Doing unto others

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Bill and Patsy Parker reflect on a lifetime of love and caring for their community

By Donna Williamson
Opelika Observer

Bill-&-Patsy-Parker

Bill and Patsy Parker have dedicated their lives to teaching and helping others and to serving their community.
Patsy retired from secondary education after 36 years as an English teacher and guidance counselor at J. W. Darden High School and Opelika High School. She still works part-time as a counseling adviser at Southern Union State Community College. Bill retired after 35 years in education with more than 30 years in Opelika City Schools where he served as Opelika High School assistant principal and Opelika Middle School principal.
Patsy has served on the Opelika City Board of Education since 2004. “I want what is best for our children. I was urged to accept the invitation to be on the board,” she said. “There is so much our children can achieve and I want to insure that they get an opportunity. This is my community and I plan to work to make it the best educational community it can be.”
Retirement is not in Patsy’s future. “I may change positions, but I will never retire from working with people, preferably children,” Parker said. “My mom Chinissa Boyd wrote for the Opelika Daily News for more than 50 years and wrote her last column two days before her death at age 96. There is nothing I like doing more than working in the fields of education and politics. My desire to make a difference keeps me going.”
Bill and Patsy take ownership of their community by serving as volunteers in many different capacities. Patsy serves on the Youth Leadership Board, the Opelika Industrial Development Board and the Opelika Parks and Recreation Board. “Community service is important because this is where you live and raise your children. A community is as good as those who contribute to its development,” she said.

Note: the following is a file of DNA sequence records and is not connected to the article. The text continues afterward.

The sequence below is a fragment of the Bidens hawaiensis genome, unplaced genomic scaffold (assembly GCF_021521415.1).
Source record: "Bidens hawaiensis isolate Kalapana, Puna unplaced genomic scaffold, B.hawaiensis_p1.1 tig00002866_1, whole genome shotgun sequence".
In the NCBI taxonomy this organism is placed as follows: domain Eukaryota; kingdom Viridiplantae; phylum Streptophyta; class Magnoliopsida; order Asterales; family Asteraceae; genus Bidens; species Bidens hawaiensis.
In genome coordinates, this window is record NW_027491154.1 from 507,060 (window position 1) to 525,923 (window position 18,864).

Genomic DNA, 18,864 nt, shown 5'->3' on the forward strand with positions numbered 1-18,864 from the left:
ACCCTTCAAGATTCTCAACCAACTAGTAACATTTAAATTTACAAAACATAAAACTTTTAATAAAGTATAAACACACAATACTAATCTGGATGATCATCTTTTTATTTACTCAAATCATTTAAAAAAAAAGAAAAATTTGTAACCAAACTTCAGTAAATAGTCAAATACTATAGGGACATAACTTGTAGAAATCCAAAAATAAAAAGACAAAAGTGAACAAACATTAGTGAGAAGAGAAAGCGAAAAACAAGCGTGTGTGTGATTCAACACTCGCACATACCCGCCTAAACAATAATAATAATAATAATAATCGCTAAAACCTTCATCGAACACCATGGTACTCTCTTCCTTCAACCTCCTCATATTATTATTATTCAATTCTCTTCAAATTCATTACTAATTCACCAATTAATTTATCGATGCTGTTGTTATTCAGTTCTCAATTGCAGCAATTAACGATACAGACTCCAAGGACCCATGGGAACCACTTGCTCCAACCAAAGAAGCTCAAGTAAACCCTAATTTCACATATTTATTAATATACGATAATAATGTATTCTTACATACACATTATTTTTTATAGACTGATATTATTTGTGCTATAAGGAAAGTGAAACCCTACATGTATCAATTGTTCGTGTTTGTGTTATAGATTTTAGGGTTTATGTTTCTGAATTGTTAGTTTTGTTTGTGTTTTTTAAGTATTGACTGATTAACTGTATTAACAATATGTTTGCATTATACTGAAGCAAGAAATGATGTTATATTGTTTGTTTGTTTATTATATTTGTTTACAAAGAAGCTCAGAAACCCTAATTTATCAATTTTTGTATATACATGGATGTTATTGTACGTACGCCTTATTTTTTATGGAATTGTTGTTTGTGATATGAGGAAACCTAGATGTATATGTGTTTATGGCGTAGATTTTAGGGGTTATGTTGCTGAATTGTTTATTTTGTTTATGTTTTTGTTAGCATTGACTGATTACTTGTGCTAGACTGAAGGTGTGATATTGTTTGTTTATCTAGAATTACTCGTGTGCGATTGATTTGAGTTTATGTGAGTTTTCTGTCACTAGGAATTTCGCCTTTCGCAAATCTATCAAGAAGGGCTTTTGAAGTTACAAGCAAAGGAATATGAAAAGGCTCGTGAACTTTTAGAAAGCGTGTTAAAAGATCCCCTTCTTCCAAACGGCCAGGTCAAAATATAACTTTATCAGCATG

Bill currently serves on the Indian Pines Golf Authority Board and the East Alabama Mental Health Board. “I keep going because I have always felt an idle mind is such a waste. I believe in taking care of my body and health,” he said. Bill also stays busy managing their rental property and adds with a smile, “I serve as a ‘gofer’ for my family.”
Bill is still involved in education since he has grandchildren in elementary school through college. “I am interested in doing anything that will help our young people reach their goals. I worry about where we are going and how we can help this generation escape the pitfalls that are before them,” he said.
Bill continues to be admired and remembered by former students. Patsy shared a letter that he received this summer from one of them thanking him for the influence he had on her life. This young lady wasn’t popular, and describes herself in the letter as a “poor white girl.”  She explains that one of the highlights of her life was “winning class poem” her senior year. However, because of her social status, instead of being congratulated, she was overlooked while a teacher apologized to another child for her not winning. This dampened the winner’s joy.